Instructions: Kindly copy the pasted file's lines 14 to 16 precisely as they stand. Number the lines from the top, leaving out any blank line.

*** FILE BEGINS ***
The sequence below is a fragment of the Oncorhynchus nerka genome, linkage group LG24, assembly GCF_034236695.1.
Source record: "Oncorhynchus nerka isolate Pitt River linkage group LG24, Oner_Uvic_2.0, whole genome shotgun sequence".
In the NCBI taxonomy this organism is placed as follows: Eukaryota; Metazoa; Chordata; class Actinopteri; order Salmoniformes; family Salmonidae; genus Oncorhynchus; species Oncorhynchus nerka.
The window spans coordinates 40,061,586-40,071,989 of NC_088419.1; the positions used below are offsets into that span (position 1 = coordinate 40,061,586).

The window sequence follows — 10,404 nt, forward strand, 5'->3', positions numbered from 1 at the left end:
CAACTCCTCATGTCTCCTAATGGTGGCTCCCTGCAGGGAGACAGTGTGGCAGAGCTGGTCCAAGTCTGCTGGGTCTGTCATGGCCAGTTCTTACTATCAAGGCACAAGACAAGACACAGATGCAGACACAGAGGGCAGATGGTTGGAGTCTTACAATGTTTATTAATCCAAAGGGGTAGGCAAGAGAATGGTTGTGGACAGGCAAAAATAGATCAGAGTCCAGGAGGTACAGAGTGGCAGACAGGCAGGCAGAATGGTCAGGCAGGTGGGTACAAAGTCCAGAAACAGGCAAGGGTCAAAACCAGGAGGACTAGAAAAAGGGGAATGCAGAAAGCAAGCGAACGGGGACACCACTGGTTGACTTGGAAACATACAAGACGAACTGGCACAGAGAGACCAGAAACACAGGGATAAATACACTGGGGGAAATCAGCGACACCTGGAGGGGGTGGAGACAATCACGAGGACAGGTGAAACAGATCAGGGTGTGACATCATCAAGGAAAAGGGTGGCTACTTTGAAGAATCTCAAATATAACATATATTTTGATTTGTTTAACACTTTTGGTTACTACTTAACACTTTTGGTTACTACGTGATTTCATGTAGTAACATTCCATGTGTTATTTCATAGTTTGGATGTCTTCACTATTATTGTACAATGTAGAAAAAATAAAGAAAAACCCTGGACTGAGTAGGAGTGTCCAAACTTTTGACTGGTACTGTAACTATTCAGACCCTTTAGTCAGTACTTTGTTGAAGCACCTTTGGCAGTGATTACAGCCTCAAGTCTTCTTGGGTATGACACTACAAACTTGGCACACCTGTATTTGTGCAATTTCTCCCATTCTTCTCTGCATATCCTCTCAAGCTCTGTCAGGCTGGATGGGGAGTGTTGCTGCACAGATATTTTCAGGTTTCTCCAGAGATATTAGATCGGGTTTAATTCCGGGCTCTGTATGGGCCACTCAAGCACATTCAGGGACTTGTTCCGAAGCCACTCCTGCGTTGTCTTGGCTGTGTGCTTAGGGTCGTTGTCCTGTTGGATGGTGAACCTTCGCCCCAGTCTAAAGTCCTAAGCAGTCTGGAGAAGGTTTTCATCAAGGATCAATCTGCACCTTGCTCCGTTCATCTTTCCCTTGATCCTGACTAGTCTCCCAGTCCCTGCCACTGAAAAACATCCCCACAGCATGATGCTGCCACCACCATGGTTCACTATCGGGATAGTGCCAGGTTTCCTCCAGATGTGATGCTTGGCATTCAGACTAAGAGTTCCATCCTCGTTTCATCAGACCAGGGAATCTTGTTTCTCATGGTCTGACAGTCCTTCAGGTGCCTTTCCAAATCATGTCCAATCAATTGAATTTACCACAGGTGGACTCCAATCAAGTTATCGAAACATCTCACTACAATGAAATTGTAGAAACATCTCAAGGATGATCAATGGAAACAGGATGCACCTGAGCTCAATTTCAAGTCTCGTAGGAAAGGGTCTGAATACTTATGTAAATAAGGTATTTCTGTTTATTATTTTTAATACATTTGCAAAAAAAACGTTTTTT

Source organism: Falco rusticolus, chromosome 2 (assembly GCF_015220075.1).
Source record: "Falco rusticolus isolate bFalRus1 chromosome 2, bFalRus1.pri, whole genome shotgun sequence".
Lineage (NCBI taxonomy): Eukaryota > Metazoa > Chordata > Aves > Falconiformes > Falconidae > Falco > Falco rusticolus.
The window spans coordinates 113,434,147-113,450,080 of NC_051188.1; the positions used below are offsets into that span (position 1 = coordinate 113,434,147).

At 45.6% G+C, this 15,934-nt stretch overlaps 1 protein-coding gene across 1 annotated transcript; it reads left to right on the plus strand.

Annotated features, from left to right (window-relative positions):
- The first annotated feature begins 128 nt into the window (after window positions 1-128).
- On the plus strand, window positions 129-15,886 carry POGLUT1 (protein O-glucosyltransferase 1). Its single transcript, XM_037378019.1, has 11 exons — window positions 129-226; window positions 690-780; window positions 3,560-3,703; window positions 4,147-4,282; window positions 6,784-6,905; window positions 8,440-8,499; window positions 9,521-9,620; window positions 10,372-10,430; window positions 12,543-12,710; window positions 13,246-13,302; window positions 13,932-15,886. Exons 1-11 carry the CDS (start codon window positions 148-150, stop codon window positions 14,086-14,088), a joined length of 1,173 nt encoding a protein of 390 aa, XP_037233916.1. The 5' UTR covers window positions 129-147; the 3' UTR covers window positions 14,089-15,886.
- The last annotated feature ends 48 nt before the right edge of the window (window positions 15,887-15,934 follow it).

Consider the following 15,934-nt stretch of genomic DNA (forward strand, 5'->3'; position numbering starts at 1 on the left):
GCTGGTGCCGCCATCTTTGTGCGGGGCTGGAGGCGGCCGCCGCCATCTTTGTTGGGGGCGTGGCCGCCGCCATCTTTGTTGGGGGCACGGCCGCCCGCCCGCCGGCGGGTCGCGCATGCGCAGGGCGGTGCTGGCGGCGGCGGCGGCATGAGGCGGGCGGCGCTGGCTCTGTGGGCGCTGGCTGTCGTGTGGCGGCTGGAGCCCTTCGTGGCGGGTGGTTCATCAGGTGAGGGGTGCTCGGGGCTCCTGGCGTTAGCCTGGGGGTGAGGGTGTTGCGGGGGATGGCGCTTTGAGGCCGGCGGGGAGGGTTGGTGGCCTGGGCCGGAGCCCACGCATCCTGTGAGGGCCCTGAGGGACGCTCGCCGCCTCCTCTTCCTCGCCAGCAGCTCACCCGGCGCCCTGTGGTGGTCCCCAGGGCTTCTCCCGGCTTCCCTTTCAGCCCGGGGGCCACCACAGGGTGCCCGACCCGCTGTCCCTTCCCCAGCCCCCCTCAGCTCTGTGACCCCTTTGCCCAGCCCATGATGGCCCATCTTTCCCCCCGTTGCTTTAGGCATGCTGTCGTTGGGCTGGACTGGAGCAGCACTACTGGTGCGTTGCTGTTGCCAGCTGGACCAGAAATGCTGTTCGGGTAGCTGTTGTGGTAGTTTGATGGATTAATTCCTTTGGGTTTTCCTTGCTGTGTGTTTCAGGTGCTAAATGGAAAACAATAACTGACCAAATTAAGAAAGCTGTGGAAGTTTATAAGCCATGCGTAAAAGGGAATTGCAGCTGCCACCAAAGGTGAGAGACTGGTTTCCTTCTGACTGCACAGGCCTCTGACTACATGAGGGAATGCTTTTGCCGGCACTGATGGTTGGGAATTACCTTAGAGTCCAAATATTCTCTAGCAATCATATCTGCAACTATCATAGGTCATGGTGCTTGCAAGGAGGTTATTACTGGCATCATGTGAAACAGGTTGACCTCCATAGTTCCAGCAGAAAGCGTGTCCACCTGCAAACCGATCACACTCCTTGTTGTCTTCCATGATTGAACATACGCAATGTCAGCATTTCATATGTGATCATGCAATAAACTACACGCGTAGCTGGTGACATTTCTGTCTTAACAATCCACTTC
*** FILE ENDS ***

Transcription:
- On the plus strand, window positions 129-15,886 carry POGLUT1 (protein O-glucosyltransferase 1). Its single transcript, XM_037378019.1, has 11 exons — window positions 129-226; window positions 690-780; window positions 3,560-3,703; window positions 4,147-4,282; window positions 6,784-6,905; window positions 8,440-8,499; window positions 9,521-9,620; window positions 10,372-10,430; window positions 12,543-12,710; window positions 13,246-13,302; window positions 13,932-15,886. Exons 1-11 carry the CDS (start codon window positions 148-150, stop codon window positions 14,086-14,088), a joined length of 1,173 nt encoding a protein of 390 aa, XP_037233916.1. The 5' UTR covers window positions 129-147; the 3' UTR covers window positions 14,089-15,886.
- The last annotated feature ends 48 nt before the right edge of the window (window positions 15,887-15,934 follow it).

Consider the following 15,934-nt stretch of genomic DNA (forward strand, 5'->3'; position numbering starts at 1 on the left):